“To know a landscape, you must walk it.” Did someone say that? Or is it a phrase that is so self-evident that nobody famous bothered actually uttering it? Regardless, it is true. You can learn more about a place from walking every inch of it than you ever could from books or google.
I was too exhausted to do much of anything when I first arrived at the Ramada Inn on the E. Colorado Blvd in Pasadena, California. I’d been awake for over twenty hours when I finally got into the taxi to take me from Los Angeles airport to the hotel and I kept on dozing off in the back seat, finally coming to, staring at a burnt out piece of wasteland, the Colorado Auto Service Muffler & Glass unit, and there, in the distance, the San Gabriel mountains. Confused, I turned my head and saw the Ramada Inn on the opposite side of the street.
Like a lot of things in America, my room was enormous – big enough for four people – but with a number of important functions broken. Neither the shower nor the TV were working and every now and then an alarming sound came from the fridge that made me think the wiring was about to fuse and burst into flames at any moment. I decided the only way of dealing with the situation was to sleep for 14 hours.
When I woke up I felt a lot better. Even though I was in Pasadena on my own, for no reason at all, I felt good. I studied the shower again and realised that although the shower was indeed broken, the bath was working fine … which was good as I have a shower every day and frankly I was due for a change. After getting out the bath I had another look at the TV and realised that there was no way of getting that working. It occurred to me that this was also good; otherwise I would end up doing what I always do in the USA, and watch FOX news, which would inevitably make me furious and culminate in me getting into a drunken argument with a Republican supporter in a hotel bar at 2 in the morning. I realised that I was in a good mood and didn’t want this to happen again, besides, since the last time I was in the US the Tea Party had become popular so my argument would probably end up being even more ridiculous and in defiance of logic and plain decency than I was anticipating …. So no TV was also good.
The fridge continued to make intermittent popping sounds but I figured that it hadn’t exploded during the night so maybe this was just some sort of design feature that I hadn’t understood. I walked over to my balcony and calculated that I would be unlikely to die if the fridge did explode and I had to jump out of the window to escape the fire. I looked in my bag and checked the work travel insurance document again. Feeling reassured that the policy would cover me for work on a broken ankle I decided that I could accept the possibility of the fridge turning into a fireball as well.
After filling up on coffee, orange juice and muffins from the breakfast buffet I headed out. As I had originally been anticipating having no free time in Pasadena I hadn’t bothered to look up anything about the city – assuming that all I would be doing was getting a taxi from my hotel to the conference venue and back again. Therefore I wasn’t really sure which way to turn out of my hotel. In direct opposition to voters in the UK, my default position when I am lost or just unsure is to turn left … so I turned left.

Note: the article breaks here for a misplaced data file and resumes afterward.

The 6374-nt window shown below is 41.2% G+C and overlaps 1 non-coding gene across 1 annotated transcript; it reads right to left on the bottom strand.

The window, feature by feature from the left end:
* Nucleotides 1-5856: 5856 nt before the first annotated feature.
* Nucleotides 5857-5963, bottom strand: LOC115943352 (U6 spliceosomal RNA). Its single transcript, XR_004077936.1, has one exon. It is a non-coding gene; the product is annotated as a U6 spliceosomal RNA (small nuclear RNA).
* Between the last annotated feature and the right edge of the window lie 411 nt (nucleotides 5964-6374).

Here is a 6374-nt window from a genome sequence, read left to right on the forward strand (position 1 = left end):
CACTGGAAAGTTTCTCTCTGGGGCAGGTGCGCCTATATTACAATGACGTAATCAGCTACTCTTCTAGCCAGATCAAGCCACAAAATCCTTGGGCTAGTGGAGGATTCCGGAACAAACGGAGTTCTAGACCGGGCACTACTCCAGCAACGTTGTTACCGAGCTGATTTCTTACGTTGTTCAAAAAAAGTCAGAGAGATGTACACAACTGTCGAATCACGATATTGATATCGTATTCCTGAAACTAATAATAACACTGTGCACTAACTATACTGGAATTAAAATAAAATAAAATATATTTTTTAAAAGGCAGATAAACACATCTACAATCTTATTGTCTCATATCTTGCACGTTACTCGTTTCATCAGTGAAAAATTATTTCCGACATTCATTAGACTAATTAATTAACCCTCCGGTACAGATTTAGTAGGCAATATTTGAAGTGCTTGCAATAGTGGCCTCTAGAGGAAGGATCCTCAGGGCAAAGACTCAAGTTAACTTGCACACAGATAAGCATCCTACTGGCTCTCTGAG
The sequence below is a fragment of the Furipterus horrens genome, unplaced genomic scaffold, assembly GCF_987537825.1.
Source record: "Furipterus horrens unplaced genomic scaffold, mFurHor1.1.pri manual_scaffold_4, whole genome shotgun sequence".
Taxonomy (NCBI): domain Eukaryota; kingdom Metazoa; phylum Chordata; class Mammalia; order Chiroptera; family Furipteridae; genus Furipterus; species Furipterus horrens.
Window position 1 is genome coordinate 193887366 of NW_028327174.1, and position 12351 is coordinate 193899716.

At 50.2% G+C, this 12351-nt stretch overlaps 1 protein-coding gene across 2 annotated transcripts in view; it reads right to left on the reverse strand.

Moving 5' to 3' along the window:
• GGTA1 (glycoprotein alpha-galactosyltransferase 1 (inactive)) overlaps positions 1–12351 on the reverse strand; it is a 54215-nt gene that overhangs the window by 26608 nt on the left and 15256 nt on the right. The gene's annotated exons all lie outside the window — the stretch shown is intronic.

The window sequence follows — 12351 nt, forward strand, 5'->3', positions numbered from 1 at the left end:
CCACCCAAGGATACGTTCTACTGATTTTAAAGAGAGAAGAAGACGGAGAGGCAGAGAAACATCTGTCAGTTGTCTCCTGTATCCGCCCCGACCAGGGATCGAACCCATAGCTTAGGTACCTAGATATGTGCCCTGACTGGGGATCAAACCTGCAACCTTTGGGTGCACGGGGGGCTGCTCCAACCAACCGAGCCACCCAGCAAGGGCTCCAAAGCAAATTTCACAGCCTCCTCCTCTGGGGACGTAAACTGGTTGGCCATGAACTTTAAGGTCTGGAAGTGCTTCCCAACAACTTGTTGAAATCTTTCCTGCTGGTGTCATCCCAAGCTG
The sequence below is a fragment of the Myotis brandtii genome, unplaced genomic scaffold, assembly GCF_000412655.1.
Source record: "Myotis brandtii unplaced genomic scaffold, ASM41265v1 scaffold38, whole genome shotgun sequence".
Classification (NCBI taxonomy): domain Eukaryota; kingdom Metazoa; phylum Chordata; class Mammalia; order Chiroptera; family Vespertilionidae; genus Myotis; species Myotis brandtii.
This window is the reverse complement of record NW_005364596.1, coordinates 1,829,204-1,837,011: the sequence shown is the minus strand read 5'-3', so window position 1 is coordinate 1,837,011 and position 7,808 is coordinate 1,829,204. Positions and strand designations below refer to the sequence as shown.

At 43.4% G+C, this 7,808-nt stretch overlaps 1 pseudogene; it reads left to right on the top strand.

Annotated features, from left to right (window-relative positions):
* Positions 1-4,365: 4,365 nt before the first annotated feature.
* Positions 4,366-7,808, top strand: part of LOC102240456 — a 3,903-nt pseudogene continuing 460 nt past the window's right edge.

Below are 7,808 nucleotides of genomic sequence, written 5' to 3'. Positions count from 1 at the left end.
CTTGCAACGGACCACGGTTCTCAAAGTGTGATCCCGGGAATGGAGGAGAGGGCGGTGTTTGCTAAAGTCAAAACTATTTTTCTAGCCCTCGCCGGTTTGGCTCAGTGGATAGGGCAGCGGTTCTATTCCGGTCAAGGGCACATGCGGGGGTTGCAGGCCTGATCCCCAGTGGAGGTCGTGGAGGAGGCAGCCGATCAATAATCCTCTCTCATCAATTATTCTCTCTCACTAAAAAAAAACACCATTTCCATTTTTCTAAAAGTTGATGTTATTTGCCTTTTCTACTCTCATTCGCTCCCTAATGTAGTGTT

If you want to know a landscape, you must walk it. Also, if you want to know what it is like to be poor in the USA you must walk. The sun was just starting to burn through the smog as I started walking. In the distance it was just possible to make out the mountains and the temperature was warm but not unbearable. In short, it was perfect conditions for a walk on a Saturday morning. In California though, the only people who walk more than a block are those who have no choice.
Waiting to cross the road just past the Liquor Mart, a short chubby man in a crumpled white shirt, holding a cigarette in his left hand whilst clutching a tatty plastic bag in his right, came and stood just behind me.
“Have I told you about the real human genocide?” he asks.
I don’t look at him. I don’t feel threatened, but nor do I want to engage with him.
As the sign switches to cross and I step out on to the road I hear him say:
“I’m still right here.”
I look back slightly, his face his turned upward to the sky, his lips are moving but I can no longer hear the words.
Moving on, I walk past a number of garages, spare part shops, tyre and exhaust centres. Two men walk slowly past me, pushing a shopping trolley, their faces resigned and empty. As I get further from my hotel and closer to the city college I start walking past restaurants with names like “Top Restaurant” which always makes me happy. I think it is the simplicity of the name that does it – and also the hope that it is done with SEO in mind … “what should we call our restaurant?” “Well, I always search for ‘top restaurant’ when I go to a new city” “Brilliant … that’s the name sorted.”
In the middle of a number of nondescript units hosting Panda King and Starbucks there is a pink house. ‘Psychic and Advisor” says the sign. I think about ringing the doorbell and making an appointment, imagine trying to persuade Kelly to sign it off as a legitimate business expense … maybe I was just looking for a way to accurately predict the revenue phasing for 2016 … but I realised I was kidding myself, that I wasn’t going to go in; that this was just another way that America both fascinated and repelled me. In amongst all the capitalism, the hard-nosed realism, there is the hope offered by a psychic. A hope based on lies and delusion … just like the American Dream.